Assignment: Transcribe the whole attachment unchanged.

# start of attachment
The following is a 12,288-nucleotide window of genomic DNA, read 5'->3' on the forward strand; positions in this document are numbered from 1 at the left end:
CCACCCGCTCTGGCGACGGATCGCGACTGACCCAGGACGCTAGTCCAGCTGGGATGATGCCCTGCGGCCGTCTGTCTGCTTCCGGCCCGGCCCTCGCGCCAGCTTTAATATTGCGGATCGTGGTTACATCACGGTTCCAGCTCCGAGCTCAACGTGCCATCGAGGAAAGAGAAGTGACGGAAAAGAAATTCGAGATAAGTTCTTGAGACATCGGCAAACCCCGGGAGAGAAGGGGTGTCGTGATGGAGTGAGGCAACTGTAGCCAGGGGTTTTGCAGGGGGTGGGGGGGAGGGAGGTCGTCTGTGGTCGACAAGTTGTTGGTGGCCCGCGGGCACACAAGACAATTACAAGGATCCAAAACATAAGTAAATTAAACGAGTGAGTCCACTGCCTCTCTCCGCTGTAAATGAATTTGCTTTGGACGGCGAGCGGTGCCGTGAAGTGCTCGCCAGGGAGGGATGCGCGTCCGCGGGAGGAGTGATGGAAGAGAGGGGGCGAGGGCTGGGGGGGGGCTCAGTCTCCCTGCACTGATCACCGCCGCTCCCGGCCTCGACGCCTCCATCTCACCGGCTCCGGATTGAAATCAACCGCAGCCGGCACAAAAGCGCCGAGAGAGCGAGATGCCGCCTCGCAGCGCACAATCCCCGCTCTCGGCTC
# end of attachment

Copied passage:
The following is a 12,288-nucleotide window of genomic DNA, read 5'->3' on the forward strand; positions in this document are numbered from 1 at the left end:
CCACCCGCTCTGGCGACGGATCGCGACTGACCCAGGACGCTAGTCCAGCTGGGATGATGCCCTGCGGCCGTCTGTCTGCTTCCGGCCCGGCCCTCGCGCCAGCTTTAATATTGCGGATCGTGGTTACATCACGGTTCCAGCTCCGAGCTCAACGTGCCATCGAGGAAAGAGAAGTGACGGAAAAGAAATTCGAGATAAGTTCTTGAGACATCGGCAAACCCCGGGAGAGAAGGGGTGTCGTGATGGAGTGAGGCAACTGTAGCCAGGGGTTTTGCAGGGGGTGGGGGGGAGGGAGGTCGTCTGTGGTCGACAAGTTGTTGGTGGCCCGCGGGCACACAAGACAATTACAAGGATCCAAAACATAAGTAAATTAAACGAGTGAGTCCACTGCCTCTCTCCGCTGTAAATGAATTTGCTTTGGACGGCGAGCGGTGCCGTGAAGTGCTCGCCAGGGAGGGATGCGCGTCCGCGGGAGGAGTGATGGAAGAGAGGGGGCGAGGGCTGGGGGGGGGCTCAGTCTCCCTGCACTGATCACCGCCGCTCCCGGCCTCGACGCCTCCATCTCACCGGCTCCGGATTGAAATCAACCGCAGCCGGCACAAAAGCGCCGAGAGAGCGAGATGCCGCCTCGCAGCGCACAATCCCCGCTCTCGGCTC